Effective Use of Policing Systems: A Two-Stage Study of the Shakedown Period of System Implementation

Kar Yan Tam, Yue Feng, Michael C. Lai

Research output: Journal article publicationJournal articleAcademic researchpeer-review

Abstract

With the rising demand for national security and the expanding role of police forces, police agencies have invested heavily in information technologies to support their expanded mandates. However, the link between investment in information technology and police performance remains unclear. In this article, we examine the effective use of a police system in the context of system implementation. We develop and test an effective use model based on representation theory and adapt it to the specific occupation culture of law enforcement agencies. The model discerns effective use into three dimensions based on different interactions among user, task, and system, with each dimension exerting an impact on performance. To contextualize the model and enrich its relevance, two salient occupation traits of police—autonomy and loyalty to peers—are operationalized and incorporated as a dimension of effective use. The model is tested using data collected before and after the rollout of a police command and control system in a major city in Asia. The empirical findings are consistent with the theoretical predictions. This article contributes to the ongoing discussion of effective use in general and provides insights into law enforcement systems, which have major societal impacts but have received little attention from researchers. IEEE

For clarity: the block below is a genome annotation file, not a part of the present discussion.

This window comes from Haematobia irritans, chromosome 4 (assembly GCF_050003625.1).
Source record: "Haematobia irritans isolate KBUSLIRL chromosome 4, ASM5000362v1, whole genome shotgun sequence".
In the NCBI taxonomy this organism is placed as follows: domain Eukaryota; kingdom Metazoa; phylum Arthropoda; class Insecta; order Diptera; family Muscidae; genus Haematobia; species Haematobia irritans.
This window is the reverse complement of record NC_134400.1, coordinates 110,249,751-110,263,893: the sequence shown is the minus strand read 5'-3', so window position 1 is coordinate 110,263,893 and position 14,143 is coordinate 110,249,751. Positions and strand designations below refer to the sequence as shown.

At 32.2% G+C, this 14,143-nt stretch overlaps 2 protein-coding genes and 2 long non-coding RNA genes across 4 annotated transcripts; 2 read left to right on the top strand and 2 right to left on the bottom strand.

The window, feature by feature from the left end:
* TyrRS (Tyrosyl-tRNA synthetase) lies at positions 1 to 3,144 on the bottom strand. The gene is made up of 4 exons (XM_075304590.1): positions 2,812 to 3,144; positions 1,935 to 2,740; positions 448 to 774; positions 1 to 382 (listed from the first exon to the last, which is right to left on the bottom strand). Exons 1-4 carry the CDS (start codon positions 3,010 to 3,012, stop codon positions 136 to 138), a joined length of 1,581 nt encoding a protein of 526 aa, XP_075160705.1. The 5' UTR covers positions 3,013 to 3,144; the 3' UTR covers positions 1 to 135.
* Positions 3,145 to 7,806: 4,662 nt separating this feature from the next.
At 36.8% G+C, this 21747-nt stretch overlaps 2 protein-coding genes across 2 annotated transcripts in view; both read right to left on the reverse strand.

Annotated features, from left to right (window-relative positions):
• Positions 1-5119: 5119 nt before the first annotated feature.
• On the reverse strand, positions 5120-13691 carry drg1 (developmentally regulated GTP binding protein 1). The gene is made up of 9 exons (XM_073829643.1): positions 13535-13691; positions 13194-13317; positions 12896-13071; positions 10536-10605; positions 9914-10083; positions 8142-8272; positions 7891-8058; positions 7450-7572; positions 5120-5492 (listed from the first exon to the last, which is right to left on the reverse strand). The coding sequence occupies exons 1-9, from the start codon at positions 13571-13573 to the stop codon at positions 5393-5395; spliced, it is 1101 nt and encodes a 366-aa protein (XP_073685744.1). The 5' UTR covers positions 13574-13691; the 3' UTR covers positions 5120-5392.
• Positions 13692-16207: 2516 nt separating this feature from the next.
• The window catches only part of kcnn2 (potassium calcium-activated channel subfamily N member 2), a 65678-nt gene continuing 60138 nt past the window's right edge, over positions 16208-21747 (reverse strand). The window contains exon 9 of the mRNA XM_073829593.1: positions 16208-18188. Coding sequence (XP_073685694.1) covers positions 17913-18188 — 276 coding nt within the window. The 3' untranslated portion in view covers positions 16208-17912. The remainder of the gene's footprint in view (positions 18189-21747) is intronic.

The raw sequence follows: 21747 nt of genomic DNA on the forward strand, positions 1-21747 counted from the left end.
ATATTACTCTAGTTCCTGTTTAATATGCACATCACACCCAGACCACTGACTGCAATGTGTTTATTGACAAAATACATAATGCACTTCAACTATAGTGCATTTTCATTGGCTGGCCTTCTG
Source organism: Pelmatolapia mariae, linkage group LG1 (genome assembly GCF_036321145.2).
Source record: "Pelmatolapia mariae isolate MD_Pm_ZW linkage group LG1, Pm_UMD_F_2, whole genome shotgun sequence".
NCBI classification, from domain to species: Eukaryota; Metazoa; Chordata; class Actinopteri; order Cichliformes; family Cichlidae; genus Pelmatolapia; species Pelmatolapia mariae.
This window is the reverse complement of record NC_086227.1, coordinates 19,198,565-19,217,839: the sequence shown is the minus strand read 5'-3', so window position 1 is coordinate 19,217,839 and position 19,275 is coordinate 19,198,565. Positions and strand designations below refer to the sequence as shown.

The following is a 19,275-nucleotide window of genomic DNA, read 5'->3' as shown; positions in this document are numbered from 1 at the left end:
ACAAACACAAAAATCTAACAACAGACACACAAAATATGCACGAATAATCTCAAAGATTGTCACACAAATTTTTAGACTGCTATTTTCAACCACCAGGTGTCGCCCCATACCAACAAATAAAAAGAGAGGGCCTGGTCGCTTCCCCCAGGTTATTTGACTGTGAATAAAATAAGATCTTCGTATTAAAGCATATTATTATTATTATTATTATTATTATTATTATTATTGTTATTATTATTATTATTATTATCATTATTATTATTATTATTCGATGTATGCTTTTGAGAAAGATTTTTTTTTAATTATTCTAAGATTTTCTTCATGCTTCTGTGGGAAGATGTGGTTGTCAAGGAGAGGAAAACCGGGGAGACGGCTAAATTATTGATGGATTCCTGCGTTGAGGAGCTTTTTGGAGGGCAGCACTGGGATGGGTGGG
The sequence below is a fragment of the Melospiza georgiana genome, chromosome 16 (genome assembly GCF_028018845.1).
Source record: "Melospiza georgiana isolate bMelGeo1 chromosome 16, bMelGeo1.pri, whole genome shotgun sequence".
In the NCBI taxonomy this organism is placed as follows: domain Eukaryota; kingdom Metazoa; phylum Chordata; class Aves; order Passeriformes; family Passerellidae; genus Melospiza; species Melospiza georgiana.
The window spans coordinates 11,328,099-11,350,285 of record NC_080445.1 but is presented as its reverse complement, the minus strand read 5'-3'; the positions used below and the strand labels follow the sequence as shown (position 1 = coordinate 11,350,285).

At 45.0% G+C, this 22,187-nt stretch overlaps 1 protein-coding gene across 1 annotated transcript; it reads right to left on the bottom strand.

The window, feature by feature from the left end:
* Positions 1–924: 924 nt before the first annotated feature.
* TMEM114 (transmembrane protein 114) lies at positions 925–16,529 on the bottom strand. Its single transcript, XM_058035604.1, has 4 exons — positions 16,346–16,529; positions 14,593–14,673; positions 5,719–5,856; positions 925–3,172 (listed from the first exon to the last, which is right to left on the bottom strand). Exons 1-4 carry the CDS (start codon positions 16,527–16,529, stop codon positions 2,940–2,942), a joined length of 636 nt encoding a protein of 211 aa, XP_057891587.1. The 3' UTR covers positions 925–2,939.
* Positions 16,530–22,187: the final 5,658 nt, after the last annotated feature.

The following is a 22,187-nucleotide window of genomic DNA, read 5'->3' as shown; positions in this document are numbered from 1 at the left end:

Original languageEnglish
Pages (from-to)1-16
JournalIEEE Transactions on Engineering Management
DOIs
Publication statusPublished - Sep 2019

Keywords

  • Effective use
  • police occupation
  • policing systems
  • representation theory
  • shakedown period

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